People across the country may be waking up Saturday and rubbing sore necks as they ask themselves if it was worth looking skyward in the middle of the night for hours.
A unique meteor shower glittered the skies over North America, but judging from social media responses, it appeared to do so sparingly in some places, while delivering a few prize goods elsewhere.
But for die-hard star geeks, there will be an Act II, an even bigger treat, as the last part of the shower — a comet — passes by Earth, beginning Saturday evening.
Whatever the verdict, there will probably never be a second chance for the May Camelopardalids meteor shower. Many showers come annually, in October, December, January and April, said NASA meteor observer Bill Cooke.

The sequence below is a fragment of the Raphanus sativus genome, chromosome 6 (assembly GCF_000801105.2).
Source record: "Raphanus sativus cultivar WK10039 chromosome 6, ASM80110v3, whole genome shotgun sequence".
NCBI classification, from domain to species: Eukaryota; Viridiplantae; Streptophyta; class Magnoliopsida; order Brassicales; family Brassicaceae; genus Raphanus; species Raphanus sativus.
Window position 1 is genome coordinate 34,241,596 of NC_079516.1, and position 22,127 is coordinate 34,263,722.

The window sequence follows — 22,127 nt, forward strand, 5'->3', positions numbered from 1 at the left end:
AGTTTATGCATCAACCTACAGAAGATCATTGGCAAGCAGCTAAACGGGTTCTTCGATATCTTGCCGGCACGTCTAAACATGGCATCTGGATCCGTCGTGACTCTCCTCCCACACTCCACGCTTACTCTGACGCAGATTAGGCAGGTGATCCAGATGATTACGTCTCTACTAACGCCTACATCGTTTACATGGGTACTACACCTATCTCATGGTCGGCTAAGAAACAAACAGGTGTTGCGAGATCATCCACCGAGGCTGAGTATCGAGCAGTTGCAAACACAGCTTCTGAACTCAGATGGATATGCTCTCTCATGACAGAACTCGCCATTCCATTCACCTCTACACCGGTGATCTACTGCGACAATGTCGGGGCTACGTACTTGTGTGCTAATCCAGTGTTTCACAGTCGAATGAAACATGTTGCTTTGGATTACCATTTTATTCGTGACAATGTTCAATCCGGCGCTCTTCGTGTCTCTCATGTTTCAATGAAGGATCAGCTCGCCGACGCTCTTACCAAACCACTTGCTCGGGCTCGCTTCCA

In August, for example, we will see the return of the spectacular Perseid meteor shower.
But the Camelopardalid shower, named for the constellation the shooting stars appeared to fly out of, was a rare gift from the planet Jupiter.
The biggest planet in the solar system bent the meteors’ orbit with its powerful gravitational pull so that they would collide with Earth.
“Next year it will tug the debris field away from the Earth, and we won’t see a meteor shower, so this is kind of a one-shot deal,” Cooke said.
SOURCE: Ben Brumfield